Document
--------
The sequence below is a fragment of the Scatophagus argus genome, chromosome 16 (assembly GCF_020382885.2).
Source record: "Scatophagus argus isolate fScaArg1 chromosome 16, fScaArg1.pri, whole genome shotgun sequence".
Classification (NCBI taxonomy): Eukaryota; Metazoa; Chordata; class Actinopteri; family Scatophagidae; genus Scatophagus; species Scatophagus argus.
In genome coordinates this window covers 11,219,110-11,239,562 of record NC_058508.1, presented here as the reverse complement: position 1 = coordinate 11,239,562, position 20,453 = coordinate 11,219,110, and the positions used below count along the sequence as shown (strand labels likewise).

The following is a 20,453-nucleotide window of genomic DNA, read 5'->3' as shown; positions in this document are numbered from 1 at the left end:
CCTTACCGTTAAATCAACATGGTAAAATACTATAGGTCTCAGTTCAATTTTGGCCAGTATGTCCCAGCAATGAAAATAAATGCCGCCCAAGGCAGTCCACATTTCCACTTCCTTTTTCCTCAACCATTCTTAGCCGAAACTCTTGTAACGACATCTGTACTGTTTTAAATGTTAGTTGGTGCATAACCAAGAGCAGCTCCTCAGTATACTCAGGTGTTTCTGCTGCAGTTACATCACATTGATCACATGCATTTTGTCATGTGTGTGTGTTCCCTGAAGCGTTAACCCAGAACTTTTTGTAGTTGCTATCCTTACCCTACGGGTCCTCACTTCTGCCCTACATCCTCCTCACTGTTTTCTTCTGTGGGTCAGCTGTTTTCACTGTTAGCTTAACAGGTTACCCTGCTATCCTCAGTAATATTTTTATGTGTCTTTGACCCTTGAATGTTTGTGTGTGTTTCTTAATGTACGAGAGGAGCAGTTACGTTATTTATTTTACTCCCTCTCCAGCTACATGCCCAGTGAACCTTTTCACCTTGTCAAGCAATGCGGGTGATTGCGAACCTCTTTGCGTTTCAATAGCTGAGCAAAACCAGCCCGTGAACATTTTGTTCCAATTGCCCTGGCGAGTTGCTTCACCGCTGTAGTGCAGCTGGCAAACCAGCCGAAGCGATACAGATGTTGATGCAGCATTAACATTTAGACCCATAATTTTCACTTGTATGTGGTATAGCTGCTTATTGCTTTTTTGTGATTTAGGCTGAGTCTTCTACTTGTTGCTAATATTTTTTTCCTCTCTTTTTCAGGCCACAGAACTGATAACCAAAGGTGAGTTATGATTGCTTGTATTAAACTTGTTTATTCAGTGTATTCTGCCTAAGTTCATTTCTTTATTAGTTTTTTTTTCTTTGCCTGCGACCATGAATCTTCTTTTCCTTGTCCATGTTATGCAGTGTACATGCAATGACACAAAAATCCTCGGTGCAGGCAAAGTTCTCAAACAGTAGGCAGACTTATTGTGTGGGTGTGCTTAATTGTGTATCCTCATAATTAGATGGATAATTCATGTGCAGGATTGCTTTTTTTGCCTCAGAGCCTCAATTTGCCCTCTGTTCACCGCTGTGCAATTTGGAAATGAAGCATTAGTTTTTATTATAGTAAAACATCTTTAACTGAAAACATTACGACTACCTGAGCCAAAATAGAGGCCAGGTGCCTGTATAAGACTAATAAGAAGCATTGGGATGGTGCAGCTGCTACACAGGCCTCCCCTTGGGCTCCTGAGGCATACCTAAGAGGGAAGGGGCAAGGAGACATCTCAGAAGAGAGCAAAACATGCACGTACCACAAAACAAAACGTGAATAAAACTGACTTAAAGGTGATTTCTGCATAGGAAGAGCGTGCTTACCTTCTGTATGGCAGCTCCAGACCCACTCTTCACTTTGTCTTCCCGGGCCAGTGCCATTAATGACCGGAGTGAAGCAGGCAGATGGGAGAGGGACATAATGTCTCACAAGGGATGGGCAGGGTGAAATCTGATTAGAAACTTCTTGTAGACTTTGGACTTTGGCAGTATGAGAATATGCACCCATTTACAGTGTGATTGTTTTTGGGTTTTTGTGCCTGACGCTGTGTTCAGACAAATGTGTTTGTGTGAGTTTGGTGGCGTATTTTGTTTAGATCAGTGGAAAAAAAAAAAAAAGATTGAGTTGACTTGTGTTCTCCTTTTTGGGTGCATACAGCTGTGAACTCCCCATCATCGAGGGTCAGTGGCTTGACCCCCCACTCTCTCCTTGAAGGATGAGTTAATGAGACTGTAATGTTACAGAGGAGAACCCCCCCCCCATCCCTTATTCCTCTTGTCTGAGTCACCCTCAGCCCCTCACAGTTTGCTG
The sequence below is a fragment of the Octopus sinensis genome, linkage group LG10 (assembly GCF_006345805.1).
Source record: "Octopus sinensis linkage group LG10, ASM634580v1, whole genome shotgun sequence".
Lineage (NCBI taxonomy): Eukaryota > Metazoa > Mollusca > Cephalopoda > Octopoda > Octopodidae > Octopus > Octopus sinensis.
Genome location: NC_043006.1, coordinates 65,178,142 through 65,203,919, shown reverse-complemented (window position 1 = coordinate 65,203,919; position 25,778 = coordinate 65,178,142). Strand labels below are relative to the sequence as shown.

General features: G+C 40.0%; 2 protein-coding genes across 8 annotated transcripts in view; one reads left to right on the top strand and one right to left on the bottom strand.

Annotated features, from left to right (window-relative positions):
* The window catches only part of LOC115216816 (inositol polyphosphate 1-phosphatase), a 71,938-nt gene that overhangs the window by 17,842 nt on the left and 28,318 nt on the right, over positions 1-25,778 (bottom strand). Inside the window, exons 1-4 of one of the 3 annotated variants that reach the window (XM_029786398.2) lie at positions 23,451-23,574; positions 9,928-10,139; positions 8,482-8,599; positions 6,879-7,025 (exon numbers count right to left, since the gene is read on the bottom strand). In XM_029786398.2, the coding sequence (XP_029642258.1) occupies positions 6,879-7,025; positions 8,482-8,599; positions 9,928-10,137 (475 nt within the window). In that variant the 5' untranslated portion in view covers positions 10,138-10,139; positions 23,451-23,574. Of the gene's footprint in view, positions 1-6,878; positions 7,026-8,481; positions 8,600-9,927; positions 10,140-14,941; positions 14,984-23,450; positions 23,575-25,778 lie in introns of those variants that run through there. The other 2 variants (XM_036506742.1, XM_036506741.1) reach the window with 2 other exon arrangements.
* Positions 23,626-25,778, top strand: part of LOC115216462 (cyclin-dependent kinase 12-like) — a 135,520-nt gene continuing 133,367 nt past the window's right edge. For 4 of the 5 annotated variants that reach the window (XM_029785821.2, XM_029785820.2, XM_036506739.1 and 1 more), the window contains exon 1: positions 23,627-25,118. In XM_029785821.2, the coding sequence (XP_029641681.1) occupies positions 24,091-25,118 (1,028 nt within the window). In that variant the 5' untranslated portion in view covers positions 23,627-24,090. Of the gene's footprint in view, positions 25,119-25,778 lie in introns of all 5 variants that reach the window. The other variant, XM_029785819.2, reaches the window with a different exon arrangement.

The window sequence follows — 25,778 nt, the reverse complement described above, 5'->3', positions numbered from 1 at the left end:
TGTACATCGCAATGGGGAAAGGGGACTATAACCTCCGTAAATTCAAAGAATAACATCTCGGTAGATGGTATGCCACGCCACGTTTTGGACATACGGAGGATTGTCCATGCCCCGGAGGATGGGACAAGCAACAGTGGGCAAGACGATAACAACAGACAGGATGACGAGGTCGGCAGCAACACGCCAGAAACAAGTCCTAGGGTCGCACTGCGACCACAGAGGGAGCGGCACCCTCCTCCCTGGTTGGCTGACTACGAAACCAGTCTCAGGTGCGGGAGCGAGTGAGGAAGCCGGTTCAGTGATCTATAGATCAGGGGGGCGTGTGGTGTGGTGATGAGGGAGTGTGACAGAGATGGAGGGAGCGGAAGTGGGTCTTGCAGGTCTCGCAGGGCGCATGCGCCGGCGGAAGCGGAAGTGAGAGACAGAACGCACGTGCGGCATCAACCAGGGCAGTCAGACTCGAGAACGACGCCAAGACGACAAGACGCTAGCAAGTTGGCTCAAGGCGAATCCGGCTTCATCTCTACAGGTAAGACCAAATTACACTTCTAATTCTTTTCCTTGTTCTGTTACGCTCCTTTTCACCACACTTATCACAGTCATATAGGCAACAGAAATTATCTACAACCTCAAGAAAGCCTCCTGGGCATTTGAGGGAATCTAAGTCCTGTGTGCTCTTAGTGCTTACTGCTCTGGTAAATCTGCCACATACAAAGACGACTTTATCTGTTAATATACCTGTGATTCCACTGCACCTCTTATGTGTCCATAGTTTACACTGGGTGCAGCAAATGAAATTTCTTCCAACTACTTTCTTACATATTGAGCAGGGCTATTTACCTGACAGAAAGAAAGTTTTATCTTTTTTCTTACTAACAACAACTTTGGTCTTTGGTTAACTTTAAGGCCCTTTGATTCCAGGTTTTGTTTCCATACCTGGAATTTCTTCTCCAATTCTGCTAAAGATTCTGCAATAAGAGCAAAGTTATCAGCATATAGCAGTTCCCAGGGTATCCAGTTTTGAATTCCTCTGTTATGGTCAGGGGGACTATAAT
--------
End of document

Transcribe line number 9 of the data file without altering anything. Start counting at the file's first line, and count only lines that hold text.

Lineage (NCBI taxonomy): Eukaryota > Metazoa > Mollusca > Cephalopoda > Octopoda > Octopodidae > Octopus > Octopus sinensis.